Critical Reading ComponentsThe three most powerful predictors in learning to read are Phonological Awareness (PA), Knowledge of Letter Names, and Print Awareness.
Learning To Read
1. Phonological Awareness (PA):
2. Knowledge of Letter Names
- The understanding that speech is composed of a sequence of individual sounds or phonemes that are recombined to form other words.
- PA is also the ability to identify and manipulate these sounds.
- PA is aural without the attachment of symbols (letters).
3. Print Awareness
- Children must learn to recognize letters with automaticity/fluency (naming one letter per second).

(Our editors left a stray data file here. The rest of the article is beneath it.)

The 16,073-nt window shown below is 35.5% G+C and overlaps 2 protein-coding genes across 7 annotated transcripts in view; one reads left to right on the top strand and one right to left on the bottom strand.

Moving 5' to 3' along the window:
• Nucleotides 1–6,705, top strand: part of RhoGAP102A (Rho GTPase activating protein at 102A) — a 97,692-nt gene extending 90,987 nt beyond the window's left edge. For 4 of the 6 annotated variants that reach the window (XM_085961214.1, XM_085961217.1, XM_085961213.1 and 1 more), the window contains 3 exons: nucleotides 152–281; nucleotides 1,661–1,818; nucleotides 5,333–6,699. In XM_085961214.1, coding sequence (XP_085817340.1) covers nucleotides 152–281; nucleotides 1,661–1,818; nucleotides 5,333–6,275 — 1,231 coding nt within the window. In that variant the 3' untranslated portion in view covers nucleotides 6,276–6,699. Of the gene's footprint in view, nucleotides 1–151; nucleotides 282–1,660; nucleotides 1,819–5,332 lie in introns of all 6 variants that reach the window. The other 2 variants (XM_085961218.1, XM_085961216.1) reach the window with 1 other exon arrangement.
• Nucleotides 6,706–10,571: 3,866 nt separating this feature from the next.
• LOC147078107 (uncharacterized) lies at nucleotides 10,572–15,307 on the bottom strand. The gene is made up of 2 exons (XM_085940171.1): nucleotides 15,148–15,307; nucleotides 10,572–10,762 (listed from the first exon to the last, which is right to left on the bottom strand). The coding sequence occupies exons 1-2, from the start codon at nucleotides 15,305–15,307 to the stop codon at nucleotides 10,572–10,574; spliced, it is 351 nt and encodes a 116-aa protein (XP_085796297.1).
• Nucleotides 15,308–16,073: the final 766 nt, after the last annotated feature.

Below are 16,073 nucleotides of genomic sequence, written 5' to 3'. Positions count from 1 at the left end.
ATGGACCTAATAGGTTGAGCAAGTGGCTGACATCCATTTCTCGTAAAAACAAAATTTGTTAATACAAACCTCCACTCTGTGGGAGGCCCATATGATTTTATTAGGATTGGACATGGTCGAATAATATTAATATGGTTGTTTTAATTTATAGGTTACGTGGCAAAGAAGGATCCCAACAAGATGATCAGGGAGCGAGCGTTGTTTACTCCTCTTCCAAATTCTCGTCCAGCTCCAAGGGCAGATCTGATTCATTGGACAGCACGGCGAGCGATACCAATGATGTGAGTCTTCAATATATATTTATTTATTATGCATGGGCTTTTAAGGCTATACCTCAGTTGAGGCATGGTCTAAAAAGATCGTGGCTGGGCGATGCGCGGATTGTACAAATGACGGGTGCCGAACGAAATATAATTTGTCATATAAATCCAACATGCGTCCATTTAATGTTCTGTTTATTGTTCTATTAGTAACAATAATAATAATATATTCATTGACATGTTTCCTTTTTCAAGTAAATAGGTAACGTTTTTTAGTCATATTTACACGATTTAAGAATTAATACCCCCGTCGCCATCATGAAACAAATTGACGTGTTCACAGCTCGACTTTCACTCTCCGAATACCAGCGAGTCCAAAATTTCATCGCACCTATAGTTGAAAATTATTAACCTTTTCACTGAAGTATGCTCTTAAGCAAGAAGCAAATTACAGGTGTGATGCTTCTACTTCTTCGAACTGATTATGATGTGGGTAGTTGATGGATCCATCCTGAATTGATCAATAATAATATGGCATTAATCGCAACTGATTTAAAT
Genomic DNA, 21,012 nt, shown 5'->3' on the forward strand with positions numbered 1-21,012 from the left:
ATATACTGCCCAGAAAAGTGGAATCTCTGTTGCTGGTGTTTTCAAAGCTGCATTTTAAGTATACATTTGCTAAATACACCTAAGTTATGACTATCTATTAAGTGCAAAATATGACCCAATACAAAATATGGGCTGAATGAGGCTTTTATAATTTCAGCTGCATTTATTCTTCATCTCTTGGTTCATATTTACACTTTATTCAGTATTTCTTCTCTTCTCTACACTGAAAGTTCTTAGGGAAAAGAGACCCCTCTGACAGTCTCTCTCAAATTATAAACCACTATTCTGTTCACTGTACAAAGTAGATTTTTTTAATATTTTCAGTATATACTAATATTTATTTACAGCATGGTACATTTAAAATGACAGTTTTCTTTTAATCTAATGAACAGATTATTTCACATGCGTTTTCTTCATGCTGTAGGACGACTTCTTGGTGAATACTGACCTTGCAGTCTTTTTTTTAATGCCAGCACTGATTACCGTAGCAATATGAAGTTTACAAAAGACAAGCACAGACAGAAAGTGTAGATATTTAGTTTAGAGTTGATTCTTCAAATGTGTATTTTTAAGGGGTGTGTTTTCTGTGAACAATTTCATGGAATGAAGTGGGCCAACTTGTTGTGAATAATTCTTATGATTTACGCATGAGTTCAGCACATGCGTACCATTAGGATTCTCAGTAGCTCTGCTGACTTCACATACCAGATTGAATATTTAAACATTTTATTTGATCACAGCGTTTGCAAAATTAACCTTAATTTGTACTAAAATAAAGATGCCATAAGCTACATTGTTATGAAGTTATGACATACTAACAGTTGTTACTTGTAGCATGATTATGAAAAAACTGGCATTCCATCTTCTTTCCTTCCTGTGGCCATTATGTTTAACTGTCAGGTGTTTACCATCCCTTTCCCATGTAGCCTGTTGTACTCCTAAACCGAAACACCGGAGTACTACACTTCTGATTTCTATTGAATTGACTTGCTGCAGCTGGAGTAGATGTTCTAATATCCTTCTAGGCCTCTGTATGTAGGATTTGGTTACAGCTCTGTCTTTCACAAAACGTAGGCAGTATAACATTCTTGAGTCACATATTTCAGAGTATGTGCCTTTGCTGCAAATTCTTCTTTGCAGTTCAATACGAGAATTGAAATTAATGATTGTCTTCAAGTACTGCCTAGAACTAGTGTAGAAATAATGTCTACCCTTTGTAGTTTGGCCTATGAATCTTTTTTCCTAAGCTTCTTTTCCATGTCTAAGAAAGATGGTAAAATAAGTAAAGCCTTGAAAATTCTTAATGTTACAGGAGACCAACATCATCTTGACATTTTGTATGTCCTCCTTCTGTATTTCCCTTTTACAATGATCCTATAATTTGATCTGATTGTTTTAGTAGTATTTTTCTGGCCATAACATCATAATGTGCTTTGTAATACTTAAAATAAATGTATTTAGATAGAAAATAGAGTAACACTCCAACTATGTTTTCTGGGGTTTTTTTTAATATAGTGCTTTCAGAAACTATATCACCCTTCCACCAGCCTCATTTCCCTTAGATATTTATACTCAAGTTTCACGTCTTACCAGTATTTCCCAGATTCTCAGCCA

- Once children have had training in phonemic awareness and they recognize letters with automaticity, they can use this knowledge to recognize that words are made up of a sequence or pattern of letters.
- Attaching the visual representation of letters to the sounds they make is phonics.
- The ability to identify and know the difference from a letter, a word, and a sentence.
- Children must also recognize front to back, top to bottom, and left to right when learning to read books.
Last Modified on June 10, 2015